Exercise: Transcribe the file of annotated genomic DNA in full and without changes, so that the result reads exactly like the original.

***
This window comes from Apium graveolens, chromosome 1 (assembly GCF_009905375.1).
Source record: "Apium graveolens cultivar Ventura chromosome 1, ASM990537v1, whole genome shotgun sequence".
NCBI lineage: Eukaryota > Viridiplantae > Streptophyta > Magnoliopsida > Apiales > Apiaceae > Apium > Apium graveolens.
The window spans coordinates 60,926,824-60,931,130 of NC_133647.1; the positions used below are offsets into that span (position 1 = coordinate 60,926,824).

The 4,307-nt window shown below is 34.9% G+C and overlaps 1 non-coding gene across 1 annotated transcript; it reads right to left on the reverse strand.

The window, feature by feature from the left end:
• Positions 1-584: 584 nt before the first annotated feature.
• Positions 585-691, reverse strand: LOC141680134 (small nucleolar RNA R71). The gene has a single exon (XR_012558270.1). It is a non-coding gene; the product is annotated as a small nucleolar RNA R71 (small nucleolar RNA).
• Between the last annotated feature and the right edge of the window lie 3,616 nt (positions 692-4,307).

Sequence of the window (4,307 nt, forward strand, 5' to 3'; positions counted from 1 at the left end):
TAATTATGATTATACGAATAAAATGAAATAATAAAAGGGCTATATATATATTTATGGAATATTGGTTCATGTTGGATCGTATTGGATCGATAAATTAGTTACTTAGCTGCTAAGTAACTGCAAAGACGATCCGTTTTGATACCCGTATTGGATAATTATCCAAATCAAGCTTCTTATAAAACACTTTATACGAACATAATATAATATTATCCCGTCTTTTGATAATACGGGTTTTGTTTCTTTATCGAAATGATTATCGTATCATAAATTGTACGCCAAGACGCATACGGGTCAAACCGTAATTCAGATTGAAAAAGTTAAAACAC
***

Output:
This window comes from Apium graveolens, chromosome 1 (assembly GCF_009905375.1).
Source record: "Apium graveolens cultivar Ventura chromosome 1, ASM990537v1, whole genome shotgun sequence".
NCBI lineage: Eukaryota > Viridiplantae > Streptophyta > Magnoliopsida > Apiales > Apiaceae > Apium > Apium graveolens.
The window spans coordinates 60,926,824-60,931,130 of NC_133647.1; the positions used below are offsets into that span (position 1 = coordinate 60,926,824).

The 4,307-nt window shown below is 34.9% G+C and overlaps 1 non-coding gene across 1 annotated transcript; it reads right to left on the reverse strand.

The window, feature by feature from the left end:
• Positions 1-584: 584 nt before the first annotated feature.
• Positions 585-691, reverse strand: LOC141680134 (small nucleolar RNA R71). The gene has a single exon (XR_012558270.1). It is a non-coding gene; the product is annotated as a small nucleolar RNA R71 (small nucleolar RNA).
• Between the last annotated feature and the right edge of the window lie 3,616 nt (positions 692-4,307).

Sequence of the window (4,307 nt, forward strand, 5' to 3'; positions counted from 1 at the left end):
TAATTATGATTATACGAATAAAATGAAATAATAAAAGGGCTATATATATATTTATGGAATATTGGTTCATGTTGGATCGTATTGGATCGATAAATTAGTTACTTAGCTGCTAAGTAACTGCAAAGACGATCCGTTTTGATACCCGTATTGGATAATTATCCAAATCAAGCTTCTTATAAAACACTTTATACGAACATAATATAATATTATCCCGTCTTTTGATAATACGGGTTTTGTTTCTTTATCGAAATGATTATCGTATCATAAATTGTACGCCAAGACGCATACGGGTCAAACCGTAATTCAGATTGAAAAAGTTAAAACAC